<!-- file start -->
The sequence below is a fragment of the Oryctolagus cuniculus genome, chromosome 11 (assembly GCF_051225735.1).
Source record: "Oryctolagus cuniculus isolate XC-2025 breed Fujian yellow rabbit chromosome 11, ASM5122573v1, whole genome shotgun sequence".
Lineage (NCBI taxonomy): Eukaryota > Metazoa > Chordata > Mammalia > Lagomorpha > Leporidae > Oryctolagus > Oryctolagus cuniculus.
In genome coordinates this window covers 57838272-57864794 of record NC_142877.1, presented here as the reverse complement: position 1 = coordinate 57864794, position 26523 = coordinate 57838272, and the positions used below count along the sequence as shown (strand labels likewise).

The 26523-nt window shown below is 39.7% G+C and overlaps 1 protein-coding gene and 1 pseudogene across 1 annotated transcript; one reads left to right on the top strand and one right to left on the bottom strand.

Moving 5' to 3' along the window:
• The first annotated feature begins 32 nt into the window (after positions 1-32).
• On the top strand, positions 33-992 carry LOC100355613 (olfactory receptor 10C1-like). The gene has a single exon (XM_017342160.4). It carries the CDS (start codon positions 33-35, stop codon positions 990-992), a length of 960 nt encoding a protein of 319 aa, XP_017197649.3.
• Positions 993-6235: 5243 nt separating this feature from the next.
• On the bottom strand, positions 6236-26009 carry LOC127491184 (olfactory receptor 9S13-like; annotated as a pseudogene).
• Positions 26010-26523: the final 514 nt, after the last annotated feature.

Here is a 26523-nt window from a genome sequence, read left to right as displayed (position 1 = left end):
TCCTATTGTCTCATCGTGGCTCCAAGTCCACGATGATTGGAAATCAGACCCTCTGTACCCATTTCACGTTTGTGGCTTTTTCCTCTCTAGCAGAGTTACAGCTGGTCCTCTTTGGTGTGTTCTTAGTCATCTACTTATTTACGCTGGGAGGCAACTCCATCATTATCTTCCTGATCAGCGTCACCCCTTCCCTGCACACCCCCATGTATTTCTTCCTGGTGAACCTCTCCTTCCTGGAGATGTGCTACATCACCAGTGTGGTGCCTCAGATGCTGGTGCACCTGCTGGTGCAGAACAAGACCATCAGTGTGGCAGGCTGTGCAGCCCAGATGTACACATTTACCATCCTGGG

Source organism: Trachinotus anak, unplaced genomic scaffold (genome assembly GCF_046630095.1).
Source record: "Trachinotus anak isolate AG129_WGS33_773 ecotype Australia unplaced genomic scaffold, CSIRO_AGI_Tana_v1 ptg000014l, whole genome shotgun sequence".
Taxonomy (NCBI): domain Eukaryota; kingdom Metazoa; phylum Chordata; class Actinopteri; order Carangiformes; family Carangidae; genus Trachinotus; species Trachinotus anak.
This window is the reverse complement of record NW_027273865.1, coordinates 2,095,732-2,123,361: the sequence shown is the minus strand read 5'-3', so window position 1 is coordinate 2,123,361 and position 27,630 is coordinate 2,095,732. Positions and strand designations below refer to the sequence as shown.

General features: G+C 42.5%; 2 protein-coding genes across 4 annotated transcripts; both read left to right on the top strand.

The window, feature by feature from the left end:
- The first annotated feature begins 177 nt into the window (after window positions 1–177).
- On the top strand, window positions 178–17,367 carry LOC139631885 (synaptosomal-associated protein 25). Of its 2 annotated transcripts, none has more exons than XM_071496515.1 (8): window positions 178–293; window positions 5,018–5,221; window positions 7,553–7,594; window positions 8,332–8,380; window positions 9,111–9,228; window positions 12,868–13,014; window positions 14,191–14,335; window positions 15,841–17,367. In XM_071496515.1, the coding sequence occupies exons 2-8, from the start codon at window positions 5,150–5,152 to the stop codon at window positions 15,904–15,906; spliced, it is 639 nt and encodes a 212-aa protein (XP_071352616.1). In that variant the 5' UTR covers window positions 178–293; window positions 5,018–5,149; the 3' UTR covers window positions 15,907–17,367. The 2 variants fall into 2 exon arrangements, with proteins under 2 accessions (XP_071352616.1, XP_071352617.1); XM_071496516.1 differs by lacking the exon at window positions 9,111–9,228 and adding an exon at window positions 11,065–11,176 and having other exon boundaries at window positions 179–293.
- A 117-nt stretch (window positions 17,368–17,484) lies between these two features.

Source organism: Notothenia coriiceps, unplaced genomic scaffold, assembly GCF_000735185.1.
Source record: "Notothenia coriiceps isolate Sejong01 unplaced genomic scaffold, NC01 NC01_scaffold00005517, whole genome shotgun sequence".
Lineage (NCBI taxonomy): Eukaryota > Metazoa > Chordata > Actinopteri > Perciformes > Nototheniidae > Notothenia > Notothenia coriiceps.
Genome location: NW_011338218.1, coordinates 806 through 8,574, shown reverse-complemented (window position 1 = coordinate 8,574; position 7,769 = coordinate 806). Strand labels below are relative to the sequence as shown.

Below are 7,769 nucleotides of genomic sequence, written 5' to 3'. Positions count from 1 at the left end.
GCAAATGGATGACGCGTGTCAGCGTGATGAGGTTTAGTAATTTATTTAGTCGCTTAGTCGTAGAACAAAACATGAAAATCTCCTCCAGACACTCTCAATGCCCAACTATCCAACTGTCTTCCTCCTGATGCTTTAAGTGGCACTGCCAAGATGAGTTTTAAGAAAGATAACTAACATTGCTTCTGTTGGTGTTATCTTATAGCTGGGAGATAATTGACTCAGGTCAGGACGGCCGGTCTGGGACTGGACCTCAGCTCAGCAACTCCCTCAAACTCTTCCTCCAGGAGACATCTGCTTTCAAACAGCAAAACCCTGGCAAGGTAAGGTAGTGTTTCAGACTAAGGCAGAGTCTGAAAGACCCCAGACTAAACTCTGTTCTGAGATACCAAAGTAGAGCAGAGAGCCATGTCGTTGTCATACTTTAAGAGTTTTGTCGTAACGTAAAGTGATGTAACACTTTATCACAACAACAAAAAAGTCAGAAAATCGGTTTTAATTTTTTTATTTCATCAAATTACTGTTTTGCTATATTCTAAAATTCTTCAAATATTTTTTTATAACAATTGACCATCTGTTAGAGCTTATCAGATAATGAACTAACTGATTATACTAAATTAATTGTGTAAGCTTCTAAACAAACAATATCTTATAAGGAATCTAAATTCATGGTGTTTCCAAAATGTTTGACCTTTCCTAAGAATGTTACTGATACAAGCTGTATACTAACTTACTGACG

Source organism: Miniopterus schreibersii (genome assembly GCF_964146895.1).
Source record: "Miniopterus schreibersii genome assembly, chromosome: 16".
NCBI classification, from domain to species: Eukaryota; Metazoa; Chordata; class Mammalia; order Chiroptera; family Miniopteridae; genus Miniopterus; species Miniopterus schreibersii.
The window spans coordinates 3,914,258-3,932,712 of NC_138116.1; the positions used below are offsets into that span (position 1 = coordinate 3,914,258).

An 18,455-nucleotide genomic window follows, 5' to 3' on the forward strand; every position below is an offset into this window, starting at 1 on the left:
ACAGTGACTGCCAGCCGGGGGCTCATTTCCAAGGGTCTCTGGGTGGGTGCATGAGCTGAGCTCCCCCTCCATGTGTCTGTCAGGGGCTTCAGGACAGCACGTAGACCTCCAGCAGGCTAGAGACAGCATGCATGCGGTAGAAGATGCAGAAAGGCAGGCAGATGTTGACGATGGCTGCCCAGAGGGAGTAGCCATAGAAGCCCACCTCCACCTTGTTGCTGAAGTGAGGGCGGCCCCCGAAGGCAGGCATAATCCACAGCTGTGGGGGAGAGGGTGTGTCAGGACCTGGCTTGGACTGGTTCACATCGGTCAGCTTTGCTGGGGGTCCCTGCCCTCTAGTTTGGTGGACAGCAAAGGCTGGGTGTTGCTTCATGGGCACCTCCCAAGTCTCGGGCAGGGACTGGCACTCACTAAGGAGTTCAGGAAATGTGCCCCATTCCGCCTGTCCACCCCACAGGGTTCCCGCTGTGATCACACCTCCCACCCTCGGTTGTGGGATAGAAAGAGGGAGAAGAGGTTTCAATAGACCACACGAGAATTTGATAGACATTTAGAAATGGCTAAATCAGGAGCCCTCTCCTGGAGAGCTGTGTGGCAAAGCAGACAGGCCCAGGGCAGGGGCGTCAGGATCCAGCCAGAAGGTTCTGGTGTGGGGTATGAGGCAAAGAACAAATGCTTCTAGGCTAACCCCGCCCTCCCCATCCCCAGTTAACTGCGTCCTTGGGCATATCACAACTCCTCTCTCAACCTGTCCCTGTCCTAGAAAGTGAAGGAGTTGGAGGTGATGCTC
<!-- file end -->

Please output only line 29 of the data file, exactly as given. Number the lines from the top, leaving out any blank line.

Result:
Source organism: Miniopterus schreibersii (genome assembly GCF_964146895.1).